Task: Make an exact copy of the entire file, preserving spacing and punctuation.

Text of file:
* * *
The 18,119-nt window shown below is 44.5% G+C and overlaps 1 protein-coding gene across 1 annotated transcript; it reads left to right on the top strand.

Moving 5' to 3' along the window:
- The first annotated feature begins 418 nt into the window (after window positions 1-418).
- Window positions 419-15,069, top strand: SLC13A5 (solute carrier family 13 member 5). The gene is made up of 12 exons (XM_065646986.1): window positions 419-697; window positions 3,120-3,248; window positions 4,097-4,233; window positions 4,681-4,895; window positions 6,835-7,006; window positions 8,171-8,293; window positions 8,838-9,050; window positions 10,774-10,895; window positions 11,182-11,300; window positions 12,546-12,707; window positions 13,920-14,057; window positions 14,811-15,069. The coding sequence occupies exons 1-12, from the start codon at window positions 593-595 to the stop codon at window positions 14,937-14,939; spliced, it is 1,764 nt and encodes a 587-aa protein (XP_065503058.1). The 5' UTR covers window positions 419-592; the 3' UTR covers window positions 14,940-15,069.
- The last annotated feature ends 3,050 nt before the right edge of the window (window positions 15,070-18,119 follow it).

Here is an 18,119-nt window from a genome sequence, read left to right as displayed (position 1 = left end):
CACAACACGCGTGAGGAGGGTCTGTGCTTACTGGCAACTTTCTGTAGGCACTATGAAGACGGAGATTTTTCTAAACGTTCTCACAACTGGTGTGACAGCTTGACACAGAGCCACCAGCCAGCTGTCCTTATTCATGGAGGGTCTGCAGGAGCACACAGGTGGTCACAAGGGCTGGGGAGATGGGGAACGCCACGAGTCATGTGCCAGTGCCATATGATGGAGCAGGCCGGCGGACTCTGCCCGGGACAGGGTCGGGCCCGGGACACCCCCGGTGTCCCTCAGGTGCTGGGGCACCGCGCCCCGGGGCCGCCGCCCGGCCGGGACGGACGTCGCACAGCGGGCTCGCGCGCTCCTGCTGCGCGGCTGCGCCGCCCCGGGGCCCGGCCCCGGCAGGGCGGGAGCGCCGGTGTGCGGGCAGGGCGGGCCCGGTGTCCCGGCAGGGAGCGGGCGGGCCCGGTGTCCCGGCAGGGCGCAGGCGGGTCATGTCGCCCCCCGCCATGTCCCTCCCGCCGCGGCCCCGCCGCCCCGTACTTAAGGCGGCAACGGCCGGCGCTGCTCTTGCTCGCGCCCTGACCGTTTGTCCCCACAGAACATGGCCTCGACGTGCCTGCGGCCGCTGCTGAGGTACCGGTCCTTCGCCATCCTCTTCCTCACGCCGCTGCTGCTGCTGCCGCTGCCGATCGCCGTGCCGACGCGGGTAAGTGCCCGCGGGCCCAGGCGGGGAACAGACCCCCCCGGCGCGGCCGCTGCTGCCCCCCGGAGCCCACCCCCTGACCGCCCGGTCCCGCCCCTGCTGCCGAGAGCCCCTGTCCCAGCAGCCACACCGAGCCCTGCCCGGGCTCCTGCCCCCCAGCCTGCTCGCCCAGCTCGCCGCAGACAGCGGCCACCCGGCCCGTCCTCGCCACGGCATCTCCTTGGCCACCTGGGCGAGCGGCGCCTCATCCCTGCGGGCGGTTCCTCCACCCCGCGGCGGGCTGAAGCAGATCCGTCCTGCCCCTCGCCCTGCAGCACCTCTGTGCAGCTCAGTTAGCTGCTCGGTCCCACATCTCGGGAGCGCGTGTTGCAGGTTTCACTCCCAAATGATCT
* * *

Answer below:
The 18,119-nt window shown below is 44.5% G+C and overlaps 1 protein-coding gene across 1 annotated transcript; it reads left to right on the top strand.

Moving 5' to 3' along the window:
- The first annotated feature begins 418 nt into the window (after window positions 1-418).
- Window positions 419-15,069, top strand: SLC13A5 (solute carrier family 13 member 5). The gene is made up of 12 exons (XM_065646986.1): window positions 419-697; window positions 3,120-3,248; window positions 4,097-4,233; window positions 4,681-4,895; window positions 6,835-7,006; window positions 8,171-8,293; window positions 8,838-9,050; window positions 10,774-10,895; window positions 11,182-11,300; window positions 12,546-12,707; window positions 13,920-14,057; window positions 14,811-15,069. The coding sequence occupies exons 1-12, from the start codon at window positions 593-595 to the stop codon at window positions 14,937-14,939; spliced, it is 1,764 nt and encodes a 587-aa protein (XP_065503058.1). The 5' UTR covers window positions 419-592; the 3' UTR covers window positions 14,940-15,069.
- The last annotated feature ends 3,050 nt before the right edge of the window (window positions 15,070-18,119 follow it).

Here is an 18,119-nt window from a genome sequence, read left to right as displayed (position 1 = left end):
CACAACACGCGTGAGGAGGGTCTGTGCTTACTGGCAACTTTCTGTAGGCACTATGAAGACGGAGATTTTTCTAAACGTTCTCACAACTGGTGTGACAGCTTGACACAGAGCCACCAGCCAGCTGTCCTTATTCATGGAGGGTCTGCAGGAGCACACAGGTGGTCACAAGGGCTGGGGAGATGGGGAACGCCACGAGTCATGTGCCAGTGCCATATGATGGAGCAGGCCGGCGGACTCTGCCCGGGACAGGGTCGGGCCCGGGACACCCCCGGTGTCCCTCAGGTGCTGGGGCACCGCGCCCCGGGGCCGCCGCCCGGCCGGGACGGACGTCGCACAGCGGGCTCGCGCGCTCCTGCTGCGCGGCTGCGCCGCCCCGGGGCCCGGCCCCGGCAGGGCGGGAGCGCCGGTGTGCGGGCAGGGCGGGCCCGGTGTCCCGGCAGGGAGCGGGCGGGCCCGGTGTCCCGGCAGGGCGCAGGCGGGTCATGTCGCCCCCCGCCATGTCCCTCCCGCCGCGGCCCCGCCGCCCCGTACTTAAGGCGGCAACGGCCGGCGCTGCTCTTGCTCGCGCCCTGACCGTTTGTCCCCACAGAACATGGCCTCGACGTGCCTGCGGCCGCTGCTGAGGTACCGGTCCTTCGCCATCCTCTTCCTCACGCCGCTGCTGCTGCTGCCGCTGCCGATCGCCGTGCCGACGCGGGTAAGTGCCCGCGGGCCCAGGCGGGGAACAGACCCCCCCGGCGCGGCCGCTGCTGCCCCCCGGAGCCCACCCCCTGACCGCCCGGTCCCGCCCCTGCTGCCGAGAGCCCCTGTCCCAGCAGCCACACCGAGCCCTGCCCGGGCTCCTGCCCCCCAGCCTGCTCGCCCAGCTCGCCGCAGACAGCGGCCACCCGGCCCGTCCTCGCCACGGCATCTCCTTGGCCACCTGGGCGAGCGGCGCCTCATCCCTGCGGGCGGTTCCTCCACCCCGCGGCGGGCTGAAGCAGATCCGTCCTGCCCCTCGCCCTGCAGCACCTCTGTGCAGCTCAGTTAGCTGCTCGGTCCCACATCTCGGGAGCGCGTGTTGCAGGTTTCACTCCCAAATGATCT